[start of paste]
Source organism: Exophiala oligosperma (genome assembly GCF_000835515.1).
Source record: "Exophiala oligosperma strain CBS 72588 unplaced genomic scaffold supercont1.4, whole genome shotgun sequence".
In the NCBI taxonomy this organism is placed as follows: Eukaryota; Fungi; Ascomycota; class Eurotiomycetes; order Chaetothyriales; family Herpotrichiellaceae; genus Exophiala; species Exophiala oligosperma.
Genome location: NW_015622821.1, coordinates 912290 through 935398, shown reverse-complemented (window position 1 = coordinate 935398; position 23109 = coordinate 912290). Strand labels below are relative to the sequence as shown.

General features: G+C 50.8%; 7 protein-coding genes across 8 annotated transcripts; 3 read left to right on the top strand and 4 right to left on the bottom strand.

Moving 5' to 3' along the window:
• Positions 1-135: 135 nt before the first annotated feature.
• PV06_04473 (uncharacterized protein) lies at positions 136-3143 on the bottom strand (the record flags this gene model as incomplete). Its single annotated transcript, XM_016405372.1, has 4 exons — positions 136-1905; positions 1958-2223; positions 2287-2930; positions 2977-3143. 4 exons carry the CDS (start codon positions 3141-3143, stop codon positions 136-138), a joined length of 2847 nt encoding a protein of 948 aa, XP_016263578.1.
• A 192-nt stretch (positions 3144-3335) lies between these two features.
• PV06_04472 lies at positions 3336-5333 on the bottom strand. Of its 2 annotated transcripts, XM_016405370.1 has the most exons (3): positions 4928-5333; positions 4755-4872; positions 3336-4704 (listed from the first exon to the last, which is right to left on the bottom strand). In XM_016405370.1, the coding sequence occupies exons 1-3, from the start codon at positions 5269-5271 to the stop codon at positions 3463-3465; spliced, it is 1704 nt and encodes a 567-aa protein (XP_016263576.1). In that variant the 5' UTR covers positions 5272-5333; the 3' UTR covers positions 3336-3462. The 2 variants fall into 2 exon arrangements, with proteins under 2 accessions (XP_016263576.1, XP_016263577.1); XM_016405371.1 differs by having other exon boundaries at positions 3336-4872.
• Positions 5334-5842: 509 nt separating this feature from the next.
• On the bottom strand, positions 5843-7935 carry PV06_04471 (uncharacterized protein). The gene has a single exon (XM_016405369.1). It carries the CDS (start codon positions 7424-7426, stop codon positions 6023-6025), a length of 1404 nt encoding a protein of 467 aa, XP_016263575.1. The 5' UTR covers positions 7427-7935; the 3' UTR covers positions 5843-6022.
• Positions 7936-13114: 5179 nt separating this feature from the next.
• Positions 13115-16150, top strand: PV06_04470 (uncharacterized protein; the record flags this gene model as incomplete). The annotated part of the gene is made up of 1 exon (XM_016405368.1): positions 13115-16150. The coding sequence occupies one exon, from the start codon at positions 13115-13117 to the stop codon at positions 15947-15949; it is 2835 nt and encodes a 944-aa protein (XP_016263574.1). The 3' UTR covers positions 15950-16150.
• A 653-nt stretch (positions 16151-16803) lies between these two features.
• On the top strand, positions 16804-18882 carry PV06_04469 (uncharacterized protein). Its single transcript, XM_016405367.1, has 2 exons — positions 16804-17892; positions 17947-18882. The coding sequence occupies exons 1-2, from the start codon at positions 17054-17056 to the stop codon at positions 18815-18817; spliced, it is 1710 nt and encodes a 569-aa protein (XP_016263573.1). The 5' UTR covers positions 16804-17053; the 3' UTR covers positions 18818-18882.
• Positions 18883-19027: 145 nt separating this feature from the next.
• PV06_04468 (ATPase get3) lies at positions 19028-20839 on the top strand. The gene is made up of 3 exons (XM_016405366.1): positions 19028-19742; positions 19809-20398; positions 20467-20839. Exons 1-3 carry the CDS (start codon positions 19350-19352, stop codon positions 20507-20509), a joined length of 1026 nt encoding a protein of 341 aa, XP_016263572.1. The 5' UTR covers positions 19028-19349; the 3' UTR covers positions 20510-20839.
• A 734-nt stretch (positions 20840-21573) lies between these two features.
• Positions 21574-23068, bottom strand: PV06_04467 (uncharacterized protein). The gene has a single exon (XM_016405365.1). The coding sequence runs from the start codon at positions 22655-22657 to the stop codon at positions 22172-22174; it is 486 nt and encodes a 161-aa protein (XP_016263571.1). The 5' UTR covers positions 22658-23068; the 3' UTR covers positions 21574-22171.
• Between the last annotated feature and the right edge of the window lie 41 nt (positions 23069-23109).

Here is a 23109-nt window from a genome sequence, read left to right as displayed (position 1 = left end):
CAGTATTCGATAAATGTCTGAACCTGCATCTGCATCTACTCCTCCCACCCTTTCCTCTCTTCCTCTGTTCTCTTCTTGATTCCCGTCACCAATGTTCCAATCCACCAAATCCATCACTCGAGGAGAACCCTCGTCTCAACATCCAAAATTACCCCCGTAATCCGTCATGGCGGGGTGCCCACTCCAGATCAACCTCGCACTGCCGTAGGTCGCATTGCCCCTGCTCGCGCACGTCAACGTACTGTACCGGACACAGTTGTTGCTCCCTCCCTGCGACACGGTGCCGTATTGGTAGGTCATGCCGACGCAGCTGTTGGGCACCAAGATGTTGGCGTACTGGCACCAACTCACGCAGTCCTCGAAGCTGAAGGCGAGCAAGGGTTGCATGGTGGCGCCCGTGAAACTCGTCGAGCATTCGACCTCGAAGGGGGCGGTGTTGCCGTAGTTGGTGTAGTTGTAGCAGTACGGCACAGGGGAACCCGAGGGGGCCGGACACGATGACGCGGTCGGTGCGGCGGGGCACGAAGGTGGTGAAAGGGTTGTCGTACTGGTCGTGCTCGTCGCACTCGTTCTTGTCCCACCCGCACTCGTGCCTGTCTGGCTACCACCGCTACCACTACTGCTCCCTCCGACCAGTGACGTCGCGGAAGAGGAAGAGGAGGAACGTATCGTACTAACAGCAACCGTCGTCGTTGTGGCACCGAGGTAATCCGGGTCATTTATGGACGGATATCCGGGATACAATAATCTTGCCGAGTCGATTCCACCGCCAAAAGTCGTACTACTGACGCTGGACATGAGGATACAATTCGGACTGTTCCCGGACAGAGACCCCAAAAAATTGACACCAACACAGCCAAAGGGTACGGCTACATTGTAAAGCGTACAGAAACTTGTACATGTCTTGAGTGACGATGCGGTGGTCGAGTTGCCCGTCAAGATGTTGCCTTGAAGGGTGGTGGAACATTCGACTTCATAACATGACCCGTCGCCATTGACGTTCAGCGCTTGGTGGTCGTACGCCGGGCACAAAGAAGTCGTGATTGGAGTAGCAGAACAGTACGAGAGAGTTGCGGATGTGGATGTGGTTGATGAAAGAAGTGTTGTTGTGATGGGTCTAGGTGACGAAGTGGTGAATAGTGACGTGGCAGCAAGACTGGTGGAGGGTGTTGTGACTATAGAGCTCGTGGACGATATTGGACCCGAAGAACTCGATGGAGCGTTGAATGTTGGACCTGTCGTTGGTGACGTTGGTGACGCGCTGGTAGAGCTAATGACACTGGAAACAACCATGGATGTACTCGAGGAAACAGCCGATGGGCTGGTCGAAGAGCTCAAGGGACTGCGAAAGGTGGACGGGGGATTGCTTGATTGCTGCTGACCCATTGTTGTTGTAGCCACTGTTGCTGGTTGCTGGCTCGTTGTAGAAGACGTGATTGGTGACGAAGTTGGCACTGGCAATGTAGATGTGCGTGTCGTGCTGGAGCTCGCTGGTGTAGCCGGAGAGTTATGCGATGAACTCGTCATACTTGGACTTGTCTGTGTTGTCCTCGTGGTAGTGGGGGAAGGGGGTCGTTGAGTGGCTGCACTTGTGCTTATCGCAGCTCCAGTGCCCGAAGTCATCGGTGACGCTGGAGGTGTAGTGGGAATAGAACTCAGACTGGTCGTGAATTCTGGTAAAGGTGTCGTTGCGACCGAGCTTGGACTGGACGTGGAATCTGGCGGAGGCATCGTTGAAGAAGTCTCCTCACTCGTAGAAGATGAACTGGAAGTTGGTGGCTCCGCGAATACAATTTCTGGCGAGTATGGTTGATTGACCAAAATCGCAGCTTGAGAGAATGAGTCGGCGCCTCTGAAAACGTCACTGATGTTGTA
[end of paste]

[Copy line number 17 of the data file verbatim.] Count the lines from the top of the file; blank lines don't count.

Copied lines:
• Positions 18883-19027: 145 nt separating this feature from the next.